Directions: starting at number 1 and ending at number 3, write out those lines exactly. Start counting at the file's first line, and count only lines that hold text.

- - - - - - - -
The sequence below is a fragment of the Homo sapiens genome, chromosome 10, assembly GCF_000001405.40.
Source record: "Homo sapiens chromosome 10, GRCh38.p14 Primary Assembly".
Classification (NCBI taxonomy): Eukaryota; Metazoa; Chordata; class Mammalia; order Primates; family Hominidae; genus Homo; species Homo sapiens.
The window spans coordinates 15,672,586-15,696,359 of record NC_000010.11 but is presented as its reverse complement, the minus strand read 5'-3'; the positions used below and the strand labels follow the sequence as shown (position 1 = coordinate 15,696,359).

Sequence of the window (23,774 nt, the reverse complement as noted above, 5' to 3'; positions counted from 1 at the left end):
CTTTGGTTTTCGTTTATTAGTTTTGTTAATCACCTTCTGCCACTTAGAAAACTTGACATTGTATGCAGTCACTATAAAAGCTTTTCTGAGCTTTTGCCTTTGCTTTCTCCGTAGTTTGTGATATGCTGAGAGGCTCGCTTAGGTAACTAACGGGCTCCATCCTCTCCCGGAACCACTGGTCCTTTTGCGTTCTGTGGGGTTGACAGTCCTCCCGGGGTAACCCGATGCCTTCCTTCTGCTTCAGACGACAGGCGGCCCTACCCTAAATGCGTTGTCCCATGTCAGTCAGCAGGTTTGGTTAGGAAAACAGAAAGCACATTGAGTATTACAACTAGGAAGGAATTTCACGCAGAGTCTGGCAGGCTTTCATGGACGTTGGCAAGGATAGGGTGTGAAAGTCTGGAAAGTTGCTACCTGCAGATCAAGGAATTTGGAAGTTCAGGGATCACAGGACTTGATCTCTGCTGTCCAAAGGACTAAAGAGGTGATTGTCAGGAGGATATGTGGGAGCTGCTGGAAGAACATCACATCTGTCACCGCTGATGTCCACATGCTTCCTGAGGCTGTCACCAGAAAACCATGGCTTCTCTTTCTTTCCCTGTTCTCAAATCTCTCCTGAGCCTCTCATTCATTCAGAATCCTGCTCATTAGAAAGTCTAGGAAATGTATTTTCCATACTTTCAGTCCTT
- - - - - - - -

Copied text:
The sequence below is a fragment of the Homo sapiens genome, chromosome 10, assembly GCF_000001405.40.
Source record: "Homo sapiens chromosome 10, GRCh38.p14 Primary Assembly".
Classification (NCBI taxonomy): Eukaryota; Metazoa; Chordata; class Mammalia; order Primates; family Hominidae; genus Homo; species Homo sapiens.